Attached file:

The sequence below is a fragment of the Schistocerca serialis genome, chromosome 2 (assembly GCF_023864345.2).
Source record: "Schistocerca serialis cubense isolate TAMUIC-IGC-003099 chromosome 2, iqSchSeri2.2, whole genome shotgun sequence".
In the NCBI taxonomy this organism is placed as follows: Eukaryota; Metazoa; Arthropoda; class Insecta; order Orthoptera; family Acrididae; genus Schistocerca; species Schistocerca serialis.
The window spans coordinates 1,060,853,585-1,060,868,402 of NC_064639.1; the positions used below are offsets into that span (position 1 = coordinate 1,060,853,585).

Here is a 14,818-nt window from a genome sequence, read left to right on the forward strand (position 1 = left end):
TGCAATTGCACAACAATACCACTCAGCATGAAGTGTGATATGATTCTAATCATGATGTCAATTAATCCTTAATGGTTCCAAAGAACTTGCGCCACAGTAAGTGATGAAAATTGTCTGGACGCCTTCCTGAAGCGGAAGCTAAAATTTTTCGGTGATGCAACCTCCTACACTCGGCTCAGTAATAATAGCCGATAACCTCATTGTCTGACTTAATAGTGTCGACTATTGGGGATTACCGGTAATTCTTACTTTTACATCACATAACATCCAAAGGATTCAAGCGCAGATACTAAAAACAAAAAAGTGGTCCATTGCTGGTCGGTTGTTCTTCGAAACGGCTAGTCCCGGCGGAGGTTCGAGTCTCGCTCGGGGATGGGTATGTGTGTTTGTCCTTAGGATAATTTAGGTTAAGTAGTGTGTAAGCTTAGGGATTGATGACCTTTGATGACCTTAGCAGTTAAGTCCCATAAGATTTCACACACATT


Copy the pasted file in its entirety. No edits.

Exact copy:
The sequence below is a fragment of the Schistocerca serialis genome, chromosome 2 (assembly GCF_023864345.2).
Source record: "Schistocerca serialis cubense isolate TAMUIC-IGC-003099 chromosome 2, iqSchSeri2.2, whole genome shotgun sequence".
In the NCBI taxonomy this organism is placed as follows: Eukaryota; Metazoa; Arthropoda; class Insecta; order Orthoptera; family Acrididae; genus Schistocerca; species Schistocerca serialis.
The window spans coordinates 1,060,853,585-1,060,868,402 of NC_064639.1; the positions used below are offsets into that span (position 1 = coordinate 1,060,853,585).

Here is a 14,818-nt window from a genome sequence, read left to right on the forward strand (position 1 = left end):
TGCAATTGCACAACAATACCACTCAGCATGAAGTGTGATATGATTCTAATCATGATGTCAATTAATCCTTAATGGTTCCAAAGAACTTGCGCCACAGTAAGTGATGAAAATTGTCTGGACGCCTTCCTGAAGCGGAAGCTAAAATTTTTCGGTGATGCAACCTCCTACACTCGGCTCAGTAATAATAGCCGATAACCTCATTGTCTGACTTAATAGTGTCGACTATTGGGGATTACCGGTAATTCTTACTTTTACATCACATAACATCCAAAGGATTCAAGCGCAGATACTAAAAACAAAAAAGTGGTCCATTGCTGGTCGGTTGTTCTTCGAAACGGCTAGTCCCGGCGGAGGTTCGAGTCTCGCTCGGGGATGGGTATGTGTGTTTGTCCTTAGGATAATTTAGGTTAAGTAGTGTGTAAGCTTAGGGATTGATGACCTTTGATGACCTTAGCAGTTAAGTCCCATAAGATTTCACACACATT